The Supreme Court of India has struck down New Delhi Muncipal Council ( NDMC ) (Determination of Annual Rent) Bye-laws, 2009. The municipal body’s 2009 bylaws was empowered to charge property tax even on vacant land.
The Petitioners Association of Concerned Citizens of New Delhi & Anr has challenged the constitutional validity of NDMC (Determination of Annual Rent) Bye-laws, 2009. These Bye-laws changed the earlier regime of determining the rateable value for the purposes of levying property tax. These Bye-laws seek to alter the earlier system of determining the rateable value on the basis of he annual rent at which the land or buildings may reasonably be expected to be let from year to year.
On that basis annual rent used to be fixed and a particular percentage was prescribed for the purposes of payment of property tax. The impugned Bye-laws introduced the system of Unit Area Method (UAM). As per this method Unique Area Value (UAV) per sq. ft/meter of a property is fixed with reference to the characteristics of the property such as location, occupancy, age, structure of the said property. This UAV is then multiplied by the area of the vacant land or covered space to arrive at its annual value. When the annual value is determined on the basis of such a formula, property tax thereupon is to be paid by the assessees.
The two judge bench comprising of Justice A.K Sikri and Justice Ashok Bhushan has observed that, “we agree with the High Court that the Impugned Bye-laws that provide UAM which is based on value of the property that on rental which the property is likely to fetch and are, there, foreign to the methodology provided in Section 63 of the NDMC Act. Such Bye-laws are, thus, ultra vires the provisions of NDMC Act. They are in excess of the scope and ambit of powers vested in the NDMC Act under Section 388(1)(A)(9) of the NDMC Act”.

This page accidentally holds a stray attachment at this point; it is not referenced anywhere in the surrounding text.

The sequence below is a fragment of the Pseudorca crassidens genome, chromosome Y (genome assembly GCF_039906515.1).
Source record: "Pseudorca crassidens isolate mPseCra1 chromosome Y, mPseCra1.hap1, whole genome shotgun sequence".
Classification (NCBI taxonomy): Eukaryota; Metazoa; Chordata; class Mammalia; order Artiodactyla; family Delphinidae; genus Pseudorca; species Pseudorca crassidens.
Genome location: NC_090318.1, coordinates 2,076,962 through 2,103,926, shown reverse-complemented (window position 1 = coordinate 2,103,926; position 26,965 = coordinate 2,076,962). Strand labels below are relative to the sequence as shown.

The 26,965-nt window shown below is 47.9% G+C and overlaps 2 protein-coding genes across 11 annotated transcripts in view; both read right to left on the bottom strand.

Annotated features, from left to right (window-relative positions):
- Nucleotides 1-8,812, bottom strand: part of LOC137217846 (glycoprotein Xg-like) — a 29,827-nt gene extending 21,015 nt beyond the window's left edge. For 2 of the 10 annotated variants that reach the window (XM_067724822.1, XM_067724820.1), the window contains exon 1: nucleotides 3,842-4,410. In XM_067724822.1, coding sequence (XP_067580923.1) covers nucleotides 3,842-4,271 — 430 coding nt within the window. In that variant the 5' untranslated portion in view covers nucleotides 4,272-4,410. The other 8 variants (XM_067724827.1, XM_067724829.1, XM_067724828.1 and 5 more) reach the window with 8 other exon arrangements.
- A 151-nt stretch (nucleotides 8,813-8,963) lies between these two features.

The Court also observed that, “No doubt, in many ways, UAM is a better method in comparison with the earlier method based on annual rent. For this reason, this method has now been followed for the purpose of levying property tax not only in the areas in Delhi itself covered under the Municipal Corporation of Delhi but in many other States as well. However, such a method which may be a better method can be incorporated in accordance with the law. In the present case, it could be done after amending the provisions of the NDMC Act”.
“Since, we are agreeing with the High Court which has quashed the Impugned Bye-laws as ultra vires, it becomes meaningless and irrelevant to go into other issues or other arguments advanced before us. However, we may only add that once the appellants take steps for amending the Act and want to reintroduce the Bye-laws of 2009, many aspects highlighted by the assessees in respect of Bye-laws would be kept in mind. We are not suggesting that the contentions raised by the respondents/assessees relating to validity of different Bye-laws are well-founded, nor are we suggesting that they are illconceived” the Court also said.Subscribe Taxscan AdFree to view the Judgment